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November 19, 2011
Nonconductive flammable liquids: Bonding and grounding may not be enough to prevent a disaster

On July 17, 2007, 6,000 residents of Valley Center, Kan., were evacuated when a storage tank filled with varnish maker's and painter's (VM&P) naphtha, a material classified as a nonconductive flammable liquid, at the Barton Solvents facility exploded during routine transfer operations. A recent report released by the U.S. Chemical Safety Board (CSB), an independent federal agency that investigates industrial chemical accidents, found that the explosion was caused by a static spark resulting from a loosely linked level-measuring float in the tank. As part of its investigation, the CSB determined that the material safety data sheet (MSDS) for VM&P naphtha did not adequately convey the material's explosive nature and the precautions necessary to prevent ignition from static electricity.

After reviewing additional MSDSs for nonconductive flammable liquids, the CSB issued recommendations to federal OSHA and nonconductive flammable liquid manufacturers, requesting that information for MSDSs for the substances include improved warnings regarding hazardous static charges occurring not only when the materials are being transferred but also when these liquids are stored.

Static Electricity and Nonconductive Flammable Liquids

Static electricity is generated when liquids flow through pipes, valves, and filters as they are transferred. It can also be generated by splashing or agitation, as well as entrained water or air or the suspension of sediment from the bottom of a tank. This static electricity is generally dissipated quickly by most liquids. Nonconductive liquids, however, dissipate static electricity much more slowly and therefore pose an increased risk of static electric accumulation.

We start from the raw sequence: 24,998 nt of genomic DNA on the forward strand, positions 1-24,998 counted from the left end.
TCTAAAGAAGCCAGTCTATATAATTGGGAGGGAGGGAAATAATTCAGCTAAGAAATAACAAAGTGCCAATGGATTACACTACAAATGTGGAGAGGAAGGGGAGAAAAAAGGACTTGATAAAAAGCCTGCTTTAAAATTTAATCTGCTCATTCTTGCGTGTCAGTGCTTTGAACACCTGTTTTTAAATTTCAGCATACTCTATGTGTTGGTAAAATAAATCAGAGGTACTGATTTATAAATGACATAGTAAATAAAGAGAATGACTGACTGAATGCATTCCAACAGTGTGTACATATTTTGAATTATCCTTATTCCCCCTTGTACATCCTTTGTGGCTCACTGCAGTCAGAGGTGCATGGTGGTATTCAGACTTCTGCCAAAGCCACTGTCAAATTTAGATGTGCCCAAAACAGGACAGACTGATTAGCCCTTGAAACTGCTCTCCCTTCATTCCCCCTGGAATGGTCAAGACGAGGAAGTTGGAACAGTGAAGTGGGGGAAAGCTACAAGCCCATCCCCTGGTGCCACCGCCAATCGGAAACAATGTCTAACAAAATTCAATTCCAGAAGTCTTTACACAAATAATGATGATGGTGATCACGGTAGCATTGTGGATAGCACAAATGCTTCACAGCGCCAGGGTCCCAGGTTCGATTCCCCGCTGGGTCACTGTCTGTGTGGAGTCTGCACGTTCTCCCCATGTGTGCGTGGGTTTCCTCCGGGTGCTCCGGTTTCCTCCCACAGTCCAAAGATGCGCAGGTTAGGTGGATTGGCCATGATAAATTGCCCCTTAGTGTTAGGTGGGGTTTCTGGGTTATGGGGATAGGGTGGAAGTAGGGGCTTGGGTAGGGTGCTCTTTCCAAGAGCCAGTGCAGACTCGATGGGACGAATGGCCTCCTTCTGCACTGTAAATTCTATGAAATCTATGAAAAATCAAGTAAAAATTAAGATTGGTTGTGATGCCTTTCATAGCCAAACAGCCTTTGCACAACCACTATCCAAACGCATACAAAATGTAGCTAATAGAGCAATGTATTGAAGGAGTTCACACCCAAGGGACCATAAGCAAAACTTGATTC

Static-accumulating flammable liquids include VM&P naphtha, cyclohexane, n-heptane, benzene, toluene, n-hexane, xylene, ethylbenzene, and styrene. (A more complete list of nonconductive liquids can be found in Annex B of the National Fire Protection Association's Recommended Practice on Static Electricity.) According to the CSB, normal bonding and grounding procedures used when transferring liquids may not be sufficient to prevent ignition from static electricity with nonconductive flammable liquids.

CSB Recommendations to Prevent Fires and Explosions

To reduce the potential of fire and explosion when handling nonconductive flammable liquids, the CSB recommends that workers follow these additional safety measures:

  • Obtain more detailed technical information on the liquids from the manufacturers that may not be found on the MSDS.
  • Purge storage tanks with an inert gas (such as nitrogen or carbon dioxide) to remove oxygen.
  • Add antistatic agents to nonconductive flammable liquids. Generally, antistatic agents need only be added at the parts per million (ppm) level. However, if materials are going to be used as part of a formulation, workers should first check to ensure the antistatic agents will not cause problems with the formulation.
  • Pump liquids more slowly to prevent static electricity buildup.
  • Ensure that storage tank level floats and any other tank appurtenances that could potentially cause a spark are effectively bonded.
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